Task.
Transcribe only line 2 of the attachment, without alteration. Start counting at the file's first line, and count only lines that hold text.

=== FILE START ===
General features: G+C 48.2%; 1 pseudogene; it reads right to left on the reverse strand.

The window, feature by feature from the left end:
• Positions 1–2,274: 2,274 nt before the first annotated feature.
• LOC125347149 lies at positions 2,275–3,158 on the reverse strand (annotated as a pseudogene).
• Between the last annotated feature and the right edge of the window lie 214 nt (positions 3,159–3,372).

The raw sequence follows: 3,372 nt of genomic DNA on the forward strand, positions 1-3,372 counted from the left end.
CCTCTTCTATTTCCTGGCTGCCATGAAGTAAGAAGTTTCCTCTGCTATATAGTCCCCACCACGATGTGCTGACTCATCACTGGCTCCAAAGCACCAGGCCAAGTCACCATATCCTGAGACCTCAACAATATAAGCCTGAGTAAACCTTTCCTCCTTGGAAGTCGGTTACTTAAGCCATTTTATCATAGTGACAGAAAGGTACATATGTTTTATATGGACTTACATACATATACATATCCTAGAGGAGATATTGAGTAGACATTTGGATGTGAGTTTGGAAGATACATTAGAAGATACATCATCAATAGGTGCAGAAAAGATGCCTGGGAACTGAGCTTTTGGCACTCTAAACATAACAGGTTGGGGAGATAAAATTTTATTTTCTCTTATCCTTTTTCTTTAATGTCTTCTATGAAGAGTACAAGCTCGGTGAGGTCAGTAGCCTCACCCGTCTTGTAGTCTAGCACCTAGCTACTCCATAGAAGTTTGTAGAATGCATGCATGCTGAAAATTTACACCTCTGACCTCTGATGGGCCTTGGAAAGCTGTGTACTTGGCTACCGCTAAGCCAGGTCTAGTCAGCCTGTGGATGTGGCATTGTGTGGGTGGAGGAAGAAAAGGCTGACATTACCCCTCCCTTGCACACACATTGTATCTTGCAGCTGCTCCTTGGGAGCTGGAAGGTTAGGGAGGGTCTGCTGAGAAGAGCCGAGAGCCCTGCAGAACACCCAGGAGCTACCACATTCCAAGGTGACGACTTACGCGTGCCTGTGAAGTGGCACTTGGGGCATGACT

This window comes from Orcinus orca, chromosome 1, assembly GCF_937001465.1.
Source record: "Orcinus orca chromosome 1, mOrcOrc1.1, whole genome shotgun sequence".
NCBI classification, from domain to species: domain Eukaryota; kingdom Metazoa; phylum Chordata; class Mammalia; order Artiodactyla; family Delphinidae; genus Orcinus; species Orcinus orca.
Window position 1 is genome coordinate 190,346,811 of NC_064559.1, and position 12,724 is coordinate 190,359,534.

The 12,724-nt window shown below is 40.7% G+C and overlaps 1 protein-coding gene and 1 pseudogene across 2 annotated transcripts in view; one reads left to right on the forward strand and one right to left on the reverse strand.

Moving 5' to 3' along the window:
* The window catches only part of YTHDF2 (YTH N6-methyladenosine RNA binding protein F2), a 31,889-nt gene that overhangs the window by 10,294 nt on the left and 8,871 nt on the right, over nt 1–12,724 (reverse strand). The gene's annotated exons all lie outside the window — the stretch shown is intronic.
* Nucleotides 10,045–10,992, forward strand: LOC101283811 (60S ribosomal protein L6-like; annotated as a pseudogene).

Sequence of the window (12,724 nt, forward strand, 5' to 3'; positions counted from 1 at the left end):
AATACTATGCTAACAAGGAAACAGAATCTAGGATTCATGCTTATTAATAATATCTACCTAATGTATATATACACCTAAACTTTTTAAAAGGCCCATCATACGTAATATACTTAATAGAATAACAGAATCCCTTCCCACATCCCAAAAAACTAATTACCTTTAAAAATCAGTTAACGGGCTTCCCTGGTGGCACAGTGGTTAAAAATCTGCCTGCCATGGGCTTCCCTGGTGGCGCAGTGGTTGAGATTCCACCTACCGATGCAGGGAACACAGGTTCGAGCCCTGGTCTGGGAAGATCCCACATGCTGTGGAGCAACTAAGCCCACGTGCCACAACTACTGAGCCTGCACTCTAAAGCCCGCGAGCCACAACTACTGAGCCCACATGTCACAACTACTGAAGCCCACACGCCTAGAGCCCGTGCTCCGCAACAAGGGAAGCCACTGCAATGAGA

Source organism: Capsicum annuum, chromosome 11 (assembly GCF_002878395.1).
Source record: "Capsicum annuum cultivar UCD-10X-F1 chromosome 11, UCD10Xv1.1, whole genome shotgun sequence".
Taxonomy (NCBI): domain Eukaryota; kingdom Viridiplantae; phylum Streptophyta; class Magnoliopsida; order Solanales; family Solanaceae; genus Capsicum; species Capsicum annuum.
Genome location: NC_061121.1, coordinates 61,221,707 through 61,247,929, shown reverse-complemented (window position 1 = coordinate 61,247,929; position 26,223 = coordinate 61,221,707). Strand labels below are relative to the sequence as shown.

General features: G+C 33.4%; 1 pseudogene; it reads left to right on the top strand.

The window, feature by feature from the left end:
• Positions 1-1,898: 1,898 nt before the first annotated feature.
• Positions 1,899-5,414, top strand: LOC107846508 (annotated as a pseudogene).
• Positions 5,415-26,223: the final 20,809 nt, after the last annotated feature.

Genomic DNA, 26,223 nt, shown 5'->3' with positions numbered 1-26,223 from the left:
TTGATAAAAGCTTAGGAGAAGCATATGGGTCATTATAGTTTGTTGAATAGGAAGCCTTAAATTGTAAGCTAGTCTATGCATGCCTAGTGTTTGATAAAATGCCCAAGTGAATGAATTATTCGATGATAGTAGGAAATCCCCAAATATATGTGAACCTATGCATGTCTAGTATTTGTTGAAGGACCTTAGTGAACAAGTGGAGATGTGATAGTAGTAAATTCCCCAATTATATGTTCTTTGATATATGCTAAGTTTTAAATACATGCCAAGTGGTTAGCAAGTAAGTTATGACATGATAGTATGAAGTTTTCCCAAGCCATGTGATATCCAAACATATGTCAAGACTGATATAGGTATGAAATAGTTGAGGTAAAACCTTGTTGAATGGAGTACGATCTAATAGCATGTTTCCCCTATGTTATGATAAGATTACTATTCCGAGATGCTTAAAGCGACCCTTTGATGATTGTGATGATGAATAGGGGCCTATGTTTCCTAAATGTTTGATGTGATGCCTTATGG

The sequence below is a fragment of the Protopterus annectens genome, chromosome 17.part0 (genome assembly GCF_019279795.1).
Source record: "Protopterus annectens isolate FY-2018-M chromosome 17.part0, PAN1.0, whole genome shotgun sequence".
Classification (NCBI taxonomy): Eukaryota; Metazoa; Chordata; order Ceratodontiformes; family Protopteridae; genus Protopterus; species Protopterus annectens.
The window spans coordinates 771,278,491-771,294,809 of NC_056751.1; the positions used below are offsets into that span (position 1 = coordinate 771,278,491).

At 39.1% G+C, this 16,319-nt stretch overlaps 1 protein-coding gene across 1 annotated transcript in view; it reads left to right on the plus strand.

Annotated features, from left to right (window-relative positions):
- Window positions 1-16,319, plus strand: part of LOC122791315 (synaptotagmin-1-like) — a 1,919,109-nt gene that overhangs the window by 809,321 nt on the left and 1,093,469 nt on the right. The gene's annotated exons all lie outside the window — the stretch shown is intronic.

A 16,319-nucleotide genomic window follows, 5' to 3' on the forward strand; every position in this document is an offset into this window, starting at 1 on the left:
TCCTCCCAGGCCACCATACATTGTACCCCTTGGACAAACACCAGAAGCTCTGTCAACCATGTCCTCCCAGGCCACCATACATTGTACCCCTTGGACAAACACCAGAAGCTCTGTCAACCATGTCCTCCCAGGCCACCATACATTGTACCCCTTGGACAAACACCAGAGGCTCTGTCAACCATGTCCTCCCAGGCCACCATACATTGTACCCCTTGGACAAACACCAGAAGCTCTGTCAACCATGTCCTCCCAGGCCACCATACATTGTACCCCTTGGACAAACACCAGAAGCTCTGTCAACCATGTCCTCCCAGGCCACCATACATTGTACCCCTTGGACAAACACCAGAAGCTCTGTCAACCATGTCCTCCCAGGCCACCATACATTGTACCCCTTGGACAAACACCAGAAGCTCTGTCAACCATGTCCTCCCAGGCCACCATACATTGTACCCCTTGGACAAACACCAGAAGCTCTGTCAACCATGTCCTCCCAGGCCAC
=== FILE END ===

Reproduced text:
The window, feature by feature from the left end: